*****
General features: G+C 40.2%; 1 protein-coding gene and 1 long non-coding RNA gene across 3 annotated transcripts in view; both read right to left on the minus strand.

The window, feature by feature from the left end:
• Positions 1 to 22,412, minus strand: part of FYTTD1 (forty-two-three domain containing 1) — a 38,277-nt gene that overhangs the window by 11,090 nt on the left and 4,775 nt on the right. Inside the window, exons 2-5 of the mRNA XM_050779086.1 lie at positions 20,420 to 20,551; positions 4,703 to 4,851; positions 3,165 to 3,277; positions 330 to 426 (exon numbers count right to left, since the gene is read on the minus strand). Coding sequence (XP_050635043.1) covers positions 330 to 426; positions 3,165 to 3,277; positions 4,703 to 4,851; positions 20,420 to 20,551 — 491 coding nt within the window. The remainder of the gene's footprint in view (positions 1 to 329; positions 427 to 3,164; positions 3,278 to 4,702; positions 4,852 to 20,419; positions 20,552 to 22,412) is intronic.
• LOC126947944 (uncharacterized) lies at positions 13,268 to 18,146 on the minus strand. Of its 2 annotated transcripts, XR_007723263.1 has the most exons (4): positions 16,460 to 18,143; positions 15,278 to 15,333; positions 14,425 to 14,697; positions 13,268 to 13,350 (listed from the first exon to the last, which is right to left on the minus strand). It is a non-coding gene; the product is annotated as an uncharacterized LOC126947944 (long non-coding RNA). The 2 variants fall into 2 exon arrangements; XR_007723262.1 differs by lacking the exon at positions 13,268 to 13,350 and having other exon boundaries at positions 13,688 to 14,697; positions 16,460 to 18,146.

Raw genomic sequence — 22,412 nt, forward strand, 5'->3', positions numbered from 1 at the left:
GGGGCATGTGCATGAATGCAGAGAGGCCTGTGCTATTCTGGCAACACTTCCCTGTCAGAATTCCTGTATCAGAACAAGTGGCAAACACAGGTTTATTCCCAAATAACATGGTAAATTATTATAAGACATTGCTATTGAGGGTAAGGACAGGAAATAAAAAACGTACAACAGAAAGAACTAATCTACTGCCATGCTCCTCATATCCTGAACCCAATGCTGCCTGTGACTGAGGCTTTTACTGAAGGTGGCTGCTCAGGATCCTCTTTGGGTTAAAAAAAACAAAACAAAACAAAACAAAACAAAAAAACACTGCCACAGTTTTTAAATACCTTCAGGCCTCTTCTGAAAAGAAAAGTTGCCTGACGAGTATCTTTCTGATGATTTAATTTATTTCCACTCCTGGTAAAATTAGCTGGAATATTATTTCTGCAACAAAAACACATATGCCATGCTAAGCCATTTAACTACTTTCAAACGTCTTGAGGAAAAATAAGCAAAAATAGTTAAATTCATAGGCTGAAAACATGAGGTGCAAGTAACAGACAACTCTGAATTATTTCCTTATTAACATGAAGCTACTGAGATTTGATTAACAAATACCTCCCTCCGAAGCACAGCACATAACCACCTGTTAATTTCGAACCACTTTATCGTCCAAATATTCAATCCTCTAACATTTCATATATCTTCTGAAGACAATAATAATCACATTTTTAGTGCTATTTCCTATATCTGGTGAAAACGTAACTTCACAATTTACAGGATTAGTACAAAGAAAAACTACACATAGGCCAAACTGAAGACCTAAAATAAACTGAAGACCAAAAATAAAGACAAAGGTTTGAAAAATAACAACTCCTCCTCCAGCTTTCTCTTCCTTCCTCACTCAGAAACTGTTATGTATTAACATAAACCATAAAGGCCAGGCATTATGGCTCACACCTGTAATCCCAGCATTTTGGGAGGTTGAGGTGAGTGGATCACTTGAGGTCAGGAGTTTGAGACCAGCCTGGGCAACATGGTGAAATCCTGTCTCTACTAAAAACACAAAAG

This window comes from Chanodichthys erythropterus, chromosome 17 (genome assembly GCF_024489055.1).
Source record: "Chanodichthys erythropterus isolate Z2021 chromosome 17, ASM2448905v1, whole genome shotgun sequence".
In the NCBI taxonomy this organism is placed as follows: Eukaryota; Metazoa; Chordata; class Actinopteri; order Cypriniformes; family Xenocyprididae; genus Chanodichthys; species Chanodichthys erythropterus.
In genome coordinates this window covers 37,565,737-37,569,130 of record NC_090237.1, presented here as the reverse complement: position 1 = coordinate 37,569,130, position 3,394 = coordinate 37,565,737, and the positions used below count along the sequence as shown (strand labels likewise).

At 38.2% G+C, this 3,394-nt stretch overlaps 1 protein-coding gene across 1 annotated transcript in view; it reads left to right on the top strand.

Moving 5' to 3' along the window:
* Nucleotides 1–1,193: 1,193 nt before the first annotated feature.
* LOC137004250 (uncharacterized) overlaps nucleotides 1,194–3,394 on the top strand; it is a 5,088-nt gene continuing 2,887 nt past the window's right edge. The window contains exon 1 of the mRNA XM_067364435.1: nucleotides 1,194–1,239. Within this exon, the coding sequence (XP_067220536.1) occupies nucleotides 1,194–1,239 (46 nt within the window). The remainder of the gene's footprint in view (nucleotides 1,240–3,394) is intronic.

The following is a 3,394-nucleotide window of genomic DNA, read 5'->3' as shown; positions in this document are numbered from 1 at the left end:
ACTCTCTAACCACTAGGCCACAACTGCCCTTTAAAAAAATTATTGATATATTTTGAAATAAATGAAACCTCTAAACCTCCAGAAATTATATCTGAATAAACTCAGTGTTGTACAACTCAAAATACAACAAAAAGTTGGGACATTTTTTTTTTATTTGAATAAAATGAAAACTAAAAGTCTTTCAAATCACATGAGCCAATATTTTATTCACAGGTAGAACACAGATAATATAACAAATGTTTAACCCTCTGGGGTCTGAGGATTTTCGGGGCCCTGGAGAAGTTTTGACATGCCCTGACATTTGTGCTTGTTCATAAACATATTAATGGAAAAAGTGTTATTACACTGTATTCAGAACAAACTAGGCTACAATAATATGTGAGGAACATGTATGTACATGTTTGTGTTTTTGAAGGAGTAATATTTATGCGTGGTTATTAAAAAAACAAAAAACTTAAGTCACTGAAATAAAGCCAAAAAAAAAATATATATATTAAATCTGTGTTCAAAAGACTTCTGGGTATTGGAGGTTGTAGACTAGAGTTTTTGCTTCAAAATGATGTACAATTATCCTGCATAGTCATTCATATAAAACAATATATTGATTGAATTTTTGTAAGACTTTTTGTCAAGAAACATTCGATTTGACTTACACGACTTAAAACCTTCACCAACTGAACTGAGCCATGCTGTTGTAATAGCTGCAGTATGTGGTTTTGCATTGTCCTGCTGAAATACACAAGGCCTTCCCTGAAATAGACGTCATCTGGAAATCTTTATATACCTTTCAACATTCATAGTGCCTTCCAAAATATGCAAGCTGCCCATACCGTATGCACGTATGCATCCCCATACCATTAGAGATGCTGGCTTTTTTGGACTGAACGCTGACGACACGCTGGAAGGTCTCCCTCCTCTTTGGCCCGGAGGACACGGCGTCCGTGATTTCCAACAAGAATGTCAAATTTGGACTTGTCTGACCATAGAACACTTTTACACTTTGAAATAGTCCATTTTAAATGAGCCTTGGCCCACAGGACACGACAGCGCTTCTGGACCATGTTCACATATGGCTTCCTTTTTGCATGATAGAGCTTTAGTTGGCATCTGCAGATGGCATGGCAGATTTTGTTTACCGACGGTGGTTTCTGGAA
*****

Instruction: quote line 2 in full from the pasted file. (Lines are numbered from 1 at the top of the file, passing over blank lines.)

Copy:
The window, feature by feature from the left end: